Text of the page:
Why Are All The Plastic Surgeons Men?
July 25, 2013 (PRLEAP.COM) Health NewsFacesbyDrT.com - Westlake Village, Calif. – Is it an illusion or is it for real? Is it true that all plastic surgeons are men, while the majority of patients are women? The latest trends in a world where cosmetic surgery is becoming increasingly popular are extremely enlightening. Dr. Tansavatdi recently opened Tansavatdi Cosmetic & Reconstructive Surgery in Westlake Village, CA, overcoming stereotypes and gender pressures to provide patients with what they wanted all along.
Just how popular is cosmetic surgery? Last year (2012) there were 14.6 million cosmetic plastic surgery procedures in the United States, according to the American Society of Plastic Surgeons (ASPS), the world's largest organization of board-certified plastic surgeons.
That's an increase of five percent over 2011 and includes both minimally invasive and surgical procedures. In addition, 5.6 million reconstructive procedures were performed in 2011-an increase of one percent.
Are There Really More Male Plastic Surgeons Than Female?
So who is performing all of these procedures? The faces of plastic surgery behind those surgical masks has for many years been predominantly male. Of the 8,100 board-certified plastic surgeons in the country only a little over 850 are women-just one in nine. But 91 percent of the patients are women.
Why the discrepancy?
Over the years there have been many hypotheses including the suggestion that women do not want to make other women attractive! The theory has also been advanced that women are ill-equipped to deal with the stresses of the job! But most experts believe that the number one reason might be the length of time that it takes to become so super-specialized.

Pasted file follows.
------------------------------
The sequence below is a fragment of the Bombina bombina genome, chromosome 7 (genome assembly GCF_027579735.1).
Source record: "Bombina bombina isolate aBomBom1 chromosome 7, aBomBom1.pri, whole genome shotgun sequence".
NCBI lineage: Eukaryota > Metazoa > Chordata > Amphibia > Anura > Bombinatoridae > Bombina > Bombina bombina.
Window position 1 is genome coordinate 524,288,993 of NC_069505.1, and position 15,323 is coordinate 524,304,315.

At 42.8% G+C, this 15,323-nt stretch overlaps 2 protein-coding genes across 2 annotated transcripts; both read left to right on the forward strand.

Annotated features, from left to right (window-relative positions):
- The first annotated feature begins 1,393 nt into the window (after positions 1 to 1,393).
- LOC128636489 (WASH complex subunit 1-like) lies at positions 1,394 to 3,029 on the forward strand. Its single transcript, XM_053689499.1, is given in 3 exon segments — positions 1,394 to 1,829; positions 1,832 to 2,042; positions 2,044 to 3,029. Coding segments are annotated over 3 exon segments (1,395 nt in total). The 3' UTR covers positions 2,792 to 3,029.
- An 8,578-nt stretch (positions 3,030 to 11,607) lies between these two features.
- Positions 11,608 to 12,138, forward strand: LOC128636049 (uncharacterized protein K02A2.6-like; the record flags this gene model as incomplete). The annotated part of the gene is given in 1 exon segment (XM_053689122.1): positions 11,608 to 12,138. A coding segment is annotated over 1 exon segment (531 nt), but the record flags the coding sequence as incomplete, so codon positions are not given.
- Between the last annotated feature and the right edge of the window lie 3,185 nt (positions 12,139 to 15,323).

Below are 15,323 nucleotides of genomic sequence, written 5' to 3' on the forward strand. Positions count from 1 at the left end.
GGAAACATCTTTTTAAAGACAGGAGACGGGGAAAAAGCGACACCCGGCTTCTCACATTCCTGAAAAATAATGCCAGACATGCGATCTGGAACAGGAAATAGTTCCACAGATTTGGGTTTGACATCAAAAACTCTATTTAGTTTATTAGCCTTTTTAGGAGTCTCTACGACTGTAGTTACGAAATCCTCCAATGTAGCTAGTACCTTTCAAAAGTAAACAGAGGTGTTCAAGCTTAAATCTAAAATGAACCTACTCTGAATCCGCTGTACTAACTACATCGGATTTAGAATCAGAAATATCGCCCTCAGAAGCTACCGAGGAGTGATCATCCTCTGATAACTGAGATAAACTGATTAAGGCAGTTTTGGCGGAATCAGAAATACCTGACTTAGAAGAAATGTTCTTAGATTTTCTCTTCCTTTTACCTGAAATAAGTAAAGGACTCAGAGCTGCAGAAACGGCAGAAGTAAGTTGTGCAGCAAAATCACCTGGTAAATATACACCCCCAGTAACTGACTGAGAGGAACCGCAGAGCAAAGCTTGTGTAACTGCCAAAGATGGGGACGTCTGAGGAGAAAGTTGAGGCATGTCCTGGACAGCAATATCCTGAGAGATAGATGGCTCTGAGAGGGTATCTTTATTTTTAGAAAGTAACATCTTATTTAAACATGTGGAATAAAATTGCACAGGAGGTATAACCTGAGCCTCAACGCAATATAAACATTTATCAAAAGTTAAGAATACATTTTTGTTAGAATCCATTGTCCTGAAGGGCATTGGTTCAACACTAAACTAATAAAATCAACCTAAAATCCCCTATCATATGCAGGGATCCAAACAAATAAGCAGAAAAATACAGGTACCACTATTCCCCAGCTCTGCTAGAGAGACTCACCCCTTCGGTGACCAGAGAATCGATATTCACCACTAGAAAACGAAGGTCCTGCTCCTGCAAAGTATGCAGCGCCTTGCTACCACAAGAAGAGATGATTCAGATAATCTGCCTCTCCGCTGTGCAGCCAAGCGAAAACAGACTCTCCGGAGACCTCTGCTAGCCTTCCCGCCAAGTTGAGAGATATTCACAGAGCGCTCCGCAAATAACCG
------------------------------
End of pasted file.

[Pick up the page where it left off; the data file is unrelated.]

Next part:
A top fellowship-trained facial plastic and reconstructive surgeon, Dr. Kristina Tansavatdi, is a case in point.
Dr. Tansavatdi's career course included a Bachelor of Arts degree from the University of California, Berkeley. She went on to acquire her M.D. at Wake Forest University School of Medicine which was followed by internship and residency training in Otolaryngology - Head and Neck Surgery at the University of Utah School of Medicine. After all that she finished a prestigious fellowship in Cincinnati with Dr. Divinder Mangat, past president of the American Academy of Facial Plastic and Reconstructive Surgery, allowing her to learn from one of the best in the field, and benefiting from his 30-plus years of experience.
Why Do We See Such A Difference?
At her office near Thousand Oaks, California, Dr. Tansavatdi discussed the reasons behind the disproportionate number of male versus female plastic surgeons.
She said, "First of all, there used to be more men in the medical field in general. Only in the last 10 years have medical school admissions become more equally weighted with men and women. Second, surgery residencies were longer, more stressful training programs and even after training the lifestyle for surgeons was not conducive to women who wanted to have a family. Women who wanted to have children tended to choose other fields within medicine such as pediatrics or internal medicine."
But times are changing.
Dr. Tansavatdi, who has contributed to numerous medical journals and textbooks within the field of facial plastic surgery and head and neck surgery, added, "There has been a shift in mindset in recent years. The mentality that women need to be at home with the children and allow the man to be the bread winner has changed. Women are now more likely to work with an understanding spouse who will support them during their strenuous surgery training program. When I started my residency program I was surrounded by men but by the time I had finished that was slowly changing. Today, there are more female role models in plastic surgery. It creates that motivation and that, 'Hey, if she can do it, I can do it' attitude."